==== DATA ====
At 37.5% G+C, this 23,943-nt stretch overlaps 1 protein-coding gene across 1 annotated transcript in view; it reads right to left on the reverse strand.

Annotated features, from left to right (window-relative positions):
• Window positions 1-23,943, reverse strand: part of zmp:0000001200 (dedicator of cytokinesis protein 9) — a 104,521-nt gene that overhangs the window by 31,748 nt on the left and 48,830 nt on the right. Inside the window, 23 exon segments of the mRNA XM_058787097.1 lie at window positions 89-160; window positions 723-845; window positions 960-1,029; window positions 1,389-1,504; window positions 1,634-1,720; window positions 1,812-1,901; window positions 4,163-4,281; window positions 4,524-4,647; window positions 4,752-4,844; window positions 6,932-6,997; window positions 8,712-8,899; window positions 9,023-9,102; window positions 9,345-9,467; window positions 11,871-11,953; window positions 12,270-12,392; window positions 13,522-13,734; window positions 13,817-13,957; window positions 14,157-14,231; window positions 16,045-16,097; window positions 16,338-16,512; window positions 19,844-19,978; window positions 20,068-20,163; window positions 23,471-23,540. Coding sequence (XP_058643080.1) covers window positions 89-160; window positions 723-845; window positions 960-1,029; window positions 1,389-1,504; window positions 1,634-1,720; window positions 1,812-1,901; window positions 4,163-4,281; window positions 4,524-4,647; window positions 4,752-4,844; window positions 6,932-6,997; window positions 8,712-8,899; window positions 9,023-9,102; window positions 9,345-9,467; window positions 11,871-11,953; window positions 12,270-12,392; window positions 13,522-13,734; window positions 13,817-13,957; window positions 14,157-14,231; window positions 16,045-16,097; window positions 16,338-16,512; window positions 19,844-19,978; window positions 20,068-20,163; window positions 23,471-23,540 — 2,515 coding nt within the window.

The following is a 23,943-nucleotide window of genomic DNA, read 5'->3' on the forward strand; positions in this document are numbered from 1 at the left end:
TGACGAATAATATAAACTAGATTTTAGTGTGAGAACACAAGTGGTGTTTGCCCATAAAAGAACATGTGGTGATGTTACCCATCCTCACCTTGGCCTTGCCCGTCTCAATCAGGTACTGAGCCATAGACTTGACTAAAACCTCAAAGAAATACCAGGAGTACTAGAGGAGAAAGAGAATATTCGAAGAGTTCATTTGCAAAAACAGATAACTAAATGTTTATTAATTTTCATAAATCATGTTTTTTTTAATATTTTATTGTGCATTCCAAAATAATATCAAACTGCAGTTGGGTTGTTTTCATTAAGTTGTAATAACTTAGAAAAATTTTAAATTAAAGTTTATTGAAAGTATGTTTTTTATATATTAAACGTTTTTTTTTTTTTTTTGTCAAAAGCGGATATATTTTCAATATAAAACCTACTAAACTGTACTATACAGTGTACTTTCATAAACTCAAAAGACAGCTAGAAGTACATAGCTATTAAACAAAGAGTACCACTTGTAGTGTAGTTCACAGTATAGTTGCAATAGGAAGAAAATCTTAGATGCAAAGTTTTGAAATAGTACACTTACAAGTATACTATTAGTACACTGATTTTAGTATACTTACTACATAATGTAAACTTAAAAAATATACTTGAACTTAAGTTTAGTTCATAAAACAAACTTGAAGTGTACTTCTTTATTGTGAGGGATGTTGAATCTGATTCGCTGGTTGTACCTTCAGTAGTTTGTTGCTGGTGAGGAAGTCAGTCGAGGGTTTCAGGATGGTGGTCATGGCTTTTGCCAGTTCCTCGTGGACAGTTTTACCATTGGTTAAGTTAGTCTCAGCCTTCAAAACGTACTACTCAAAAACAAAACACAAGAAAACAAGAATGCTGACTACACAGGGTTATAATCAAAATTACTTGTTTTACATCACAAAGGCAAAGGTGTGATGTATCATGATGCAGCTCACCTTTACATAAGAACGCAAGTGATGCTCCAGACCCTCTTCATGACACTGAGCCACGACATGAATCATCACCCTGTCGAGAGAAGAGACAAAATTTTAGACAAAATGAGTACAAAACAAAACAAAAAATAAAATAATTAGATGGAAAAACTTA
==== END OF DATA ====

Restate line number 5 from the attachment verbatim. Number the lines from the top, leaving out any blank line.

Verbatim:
TGACGAATAATATAAACTAGATTTTAGTGTGAGAACACAAGTGGTGTTTGCCCATAAAAGAACATGTGGTGATGTTACCCATCCTCACCTTGGCCTTGCCCGTCTCAATCAGGTACTGAGCCATAGACTTGACTAAAACCTCAAAGAAATACCAGGAGTACTAGAGGAGAAAGAGAATATTCGAAGAGTTCATTTGCAAAAACAGATAACTAAATGTTTATTAATTTTCATAAATCATGTTTTTTTTAATATTTTATTGTGCATTCCAAAATAATATCAAACTGCAGTTGGGTTGTTTTCATTAAGTTGTAATAACTTAGAAAAATTTTAAATTAAAGTTTATTGAAAGTATGTTTTTTATATATTAAACGTTTTTTTTTTTTTTTTGTCAAAAGCGGATATATTTTCAATATAAAACCTACTAAACTGTACTATACAGTGTACTTTCATAAACTCAAAAGACAGCTAGAAGTACATAGCTATTAAACAAAGAGTACCACTTGTAGTGTAGTTCACAGTATAGTTGCAATAGGAAGAAAATCTTAGATGCAAAGTTTTGAAATAGTACACTTACAAGTATACTATTAGTACACTGATTTTAGTATACTTACTACATAATGTAAACTTAAAAAATATACTTGAACTTAAGTTTAGTTCATAAAACAAACTTGAAGTGTACTTCTTTATTGTGAGGGATGTTGAATCTGATTCGCTGGTTGTACCTTCAGTAGTTTGTTGCTGGTGAGGAAGTCAGTCGAGGGTTTCAGGATGGTGGTCATGGCTTTTGCCAGTTCCTCGTGGACAGTTTTACCATTGGTTAAGTTAGTCTCAGCCTTCAAAACGTACTACTCAAAAACAAAACACAAGAAAACAAGAATGCTGACTACACAGGGTTATAATCAAAATTACTTGTTTTACATCACAAAGGCAAAGGTGTGATGTATCATGATGCAGCTCACCTTTACATAAGAACGCAAGTGATGCTCCAGACCCTCTTCATGACACTGAGCCACGACATGAATCATCACCCTGTCGAGAGAAGAGACAAAATTTTAGACAAAATGAGTACAAAACAAAACAAAAAATAAAATAATTAGATGGAAAAACTTA